Politics

Prez race '08: Jolie v. Pitt

Brangelina argue over politics

Ever wonder what Brangelina fight about? Turns out it’s Barack Obama. From a super credible news source: An insider close to the Pitt family said: “They got into a huge fight about politics (Brad supports Barack Obama, while Angie’s a John Edwards fan.) Brad ended up calling her immature. He says the next thing he knew, Angie was cursing at him and throwing a glass of wine in his face.” Brad, understandably, was speechless. “He was left standing there with wine dripping down his face onto his clothes, before storming off to wash up and change. He says he was …

For now, local politics is the way to effect ag-policy change

Over the past few years, grassroots support has swelled for new federal farm policies — ones that promote healthy, sustainably grown food, not the interests of a few agribusiness firms. Udder madness. Photo: iStockphoto The target of much of this organizing has been the 2007 farm bill. If past farm bill debates have been the concern of a small cadre of lobbyists and activists, this one has hit the mainstream. Informed farm bill discussions have turned up in newspapers’ food sections, general-interest magazines, and even the best-seller list, in the form of books like Michael Pollan’s The Omnivore’s Dilemma and …

Dingell argues for a carbon tax

In a prominent op-ed

Today in the Washington Post, Rep. John Dingell has an op-ed arguing on behalf of a carbon tax: I apparently created a mini-storm last month when I observed publicly for at least the sixth time since February that some form of carbon emissions fee or tax (including a gasoline tax) would be the most effective way to curb carbon emissions and make alternatives economically viable. … A carbon tax or fee has been endorsed by President Bush’s former chief economic adviser, Greg Mankiw; Nobel Prize-winning conservative economist Gary Becker; the chief executive of the largest U.S. auto-dealer chain, Mike Jackson; …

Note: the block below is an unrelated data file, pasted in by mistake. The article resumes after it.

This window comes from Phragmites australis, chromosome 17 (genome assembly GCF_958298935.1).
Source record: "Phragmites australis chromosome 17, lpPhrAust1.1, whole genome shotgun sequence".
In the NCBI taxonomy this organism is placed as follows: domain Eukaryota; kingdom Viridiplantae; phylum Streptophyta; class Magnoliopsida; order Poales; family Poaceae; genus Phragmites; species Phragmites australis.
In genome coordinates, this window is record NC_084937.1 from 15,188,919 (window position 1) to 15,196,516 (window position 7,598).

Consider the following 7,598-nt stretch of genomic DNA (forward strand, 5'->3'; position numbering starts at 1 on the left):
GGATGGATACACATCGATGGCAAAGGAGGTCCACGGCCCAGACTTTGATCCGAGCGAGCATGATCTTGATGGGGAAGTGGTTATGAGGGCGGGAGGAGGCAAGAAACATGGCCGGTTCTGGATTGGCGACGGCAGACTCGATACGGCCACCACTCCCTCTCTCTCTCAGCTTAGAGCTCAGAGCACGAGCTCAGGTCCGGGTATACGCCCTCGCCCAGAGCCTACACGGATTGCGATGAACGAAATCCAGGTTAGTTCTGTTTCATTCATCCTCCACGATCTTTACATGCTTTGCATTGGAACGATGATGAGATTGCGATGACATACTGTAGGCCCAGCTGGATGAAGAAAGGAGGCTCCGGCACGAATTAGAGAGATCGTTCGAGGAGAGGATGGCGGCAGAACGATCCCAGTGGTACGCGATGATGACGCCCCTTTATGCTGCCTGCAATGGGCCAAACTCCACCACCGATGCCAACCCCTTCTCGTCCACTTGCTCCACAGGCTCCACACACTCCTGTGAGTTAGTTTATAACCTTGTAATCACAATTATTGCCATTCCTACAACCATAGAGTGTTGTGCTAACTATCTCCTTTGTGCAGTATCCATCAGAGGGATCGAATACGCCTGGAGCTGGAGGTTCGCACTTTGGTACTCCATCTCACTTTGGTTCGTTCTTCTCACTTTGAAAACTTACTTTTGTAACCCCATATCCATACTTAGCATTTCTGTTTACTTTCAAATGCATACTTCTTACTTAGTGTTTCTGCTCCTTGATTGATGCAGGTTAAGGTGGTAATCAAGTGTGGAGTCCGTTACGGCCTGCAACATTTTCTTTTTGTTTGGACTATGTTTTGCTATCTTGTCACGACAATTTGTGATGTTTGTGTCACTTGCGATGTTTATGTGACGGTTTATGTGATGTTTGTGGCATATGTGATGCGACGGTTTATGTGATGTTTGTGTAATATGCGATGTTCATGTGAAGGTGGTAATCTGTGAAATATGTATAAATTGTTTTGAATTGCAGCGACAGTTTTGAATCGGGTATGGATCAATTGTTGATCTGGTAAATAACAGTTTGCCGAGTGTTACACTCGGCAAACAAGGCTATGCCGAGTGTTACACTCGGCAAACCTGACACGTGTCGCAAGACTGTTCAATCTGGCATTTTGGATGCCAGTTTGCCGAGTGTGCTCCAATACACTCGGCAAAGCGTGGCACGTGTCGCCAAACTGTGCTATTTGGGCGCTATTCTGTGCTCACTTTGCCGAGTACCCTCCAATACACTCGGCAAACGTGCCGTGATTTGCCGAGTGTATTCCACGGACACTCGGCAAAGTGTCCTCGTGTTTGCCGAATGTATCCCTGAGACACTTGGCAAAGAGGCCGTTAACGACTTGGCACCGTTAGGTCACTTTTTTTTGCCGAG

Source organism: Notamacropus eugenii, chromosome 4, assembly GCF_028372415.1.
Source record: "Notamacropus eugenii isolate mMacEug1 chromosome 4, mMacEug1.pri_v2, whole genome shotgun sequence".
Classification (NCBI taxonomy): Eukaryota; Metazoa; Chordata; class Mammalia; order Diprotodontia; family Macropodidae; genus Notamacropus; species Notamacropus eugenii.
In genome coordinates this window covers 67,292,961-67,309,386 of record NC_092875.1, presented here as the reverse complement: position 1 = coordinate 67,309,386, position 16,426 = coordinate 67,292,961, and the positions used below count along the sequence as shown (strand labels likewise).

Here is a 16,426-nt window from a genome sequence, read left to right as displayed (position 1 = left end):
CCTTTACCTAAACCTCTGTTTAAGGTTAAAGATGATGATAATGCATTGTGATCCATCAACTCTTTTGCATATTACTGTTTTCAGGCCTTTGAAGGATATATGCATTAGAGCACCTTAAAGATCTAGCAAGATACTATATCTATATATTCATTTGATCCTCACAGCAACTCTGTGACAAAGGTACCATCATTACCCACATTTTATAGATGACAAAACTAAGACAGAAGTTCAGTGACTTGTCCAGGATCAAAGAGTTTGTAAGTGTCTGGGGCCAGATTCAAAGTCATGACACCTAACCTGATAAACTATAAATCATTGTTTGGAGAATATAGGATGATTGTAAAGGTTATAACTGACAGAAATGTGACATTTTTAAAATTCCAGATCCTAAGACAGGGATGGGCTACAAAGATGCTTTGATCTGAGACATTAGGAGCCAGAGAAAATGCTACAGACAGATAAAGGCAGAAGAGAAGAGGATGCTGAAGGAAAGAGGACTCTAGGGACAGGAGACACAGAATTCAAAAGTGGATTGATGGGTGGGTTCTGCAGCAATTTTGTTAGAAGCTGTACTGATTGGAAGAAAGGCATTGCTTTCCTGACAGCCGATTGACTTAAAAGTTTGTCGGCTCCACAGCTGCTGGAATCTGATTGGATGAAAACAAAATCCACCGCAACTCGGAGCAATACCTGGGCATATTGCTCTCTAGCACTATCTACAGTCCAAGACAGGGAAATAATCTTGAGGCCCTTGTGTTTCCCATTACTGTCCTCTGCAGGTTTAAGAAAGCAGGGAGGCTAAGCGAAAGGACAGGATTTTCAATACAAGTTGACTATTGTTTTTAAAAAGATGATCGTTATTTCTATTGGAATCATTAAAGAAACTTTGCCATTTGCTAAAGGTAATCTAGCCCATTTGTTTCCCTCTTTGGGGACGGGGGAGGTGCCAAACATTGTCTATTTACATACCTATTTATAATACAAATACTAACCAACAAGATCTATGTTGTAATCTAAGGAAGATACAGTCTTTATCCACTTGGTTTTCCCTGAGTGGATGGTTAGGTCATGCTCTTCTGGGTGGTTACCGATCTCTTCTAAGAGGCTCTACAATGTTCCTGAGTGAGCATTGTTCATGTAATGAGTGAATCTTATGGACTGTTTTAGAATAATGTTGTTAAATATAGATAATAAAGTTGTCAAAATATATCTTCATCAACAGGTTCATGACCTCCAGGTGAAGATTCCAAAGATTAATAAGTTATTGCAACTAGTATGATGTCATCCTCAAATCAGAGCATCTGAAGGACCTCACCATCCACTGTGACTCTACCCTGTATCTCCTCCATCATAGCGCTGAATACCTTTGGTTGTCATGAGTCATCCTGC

Todd Willens and the Everglades

Pombo’s old hack buddy, still at it

At the behest of the U.S. delegation, the U.N. World Heritage Committee is taking Everglades National Park off its list of endangered sites, against the advice of the committee’s science advisors and the advice of the U.S. National Park Service. Who is the head of the U.S. delegation? Deputy Assistant Secretary of the Interior Todd Willens. Who is Todd Willens? Former legislative director for Rep. Dick Pombo, former policy director of the House Resources Committee, and leader (with Pombo) of the fight to destroy the Endangered Species Act — a fight which is ongoing. (Also recipient of corrupt Abramoff money …

Where enviros can make a real difference

Learn to look down the ballot — waaaaaay down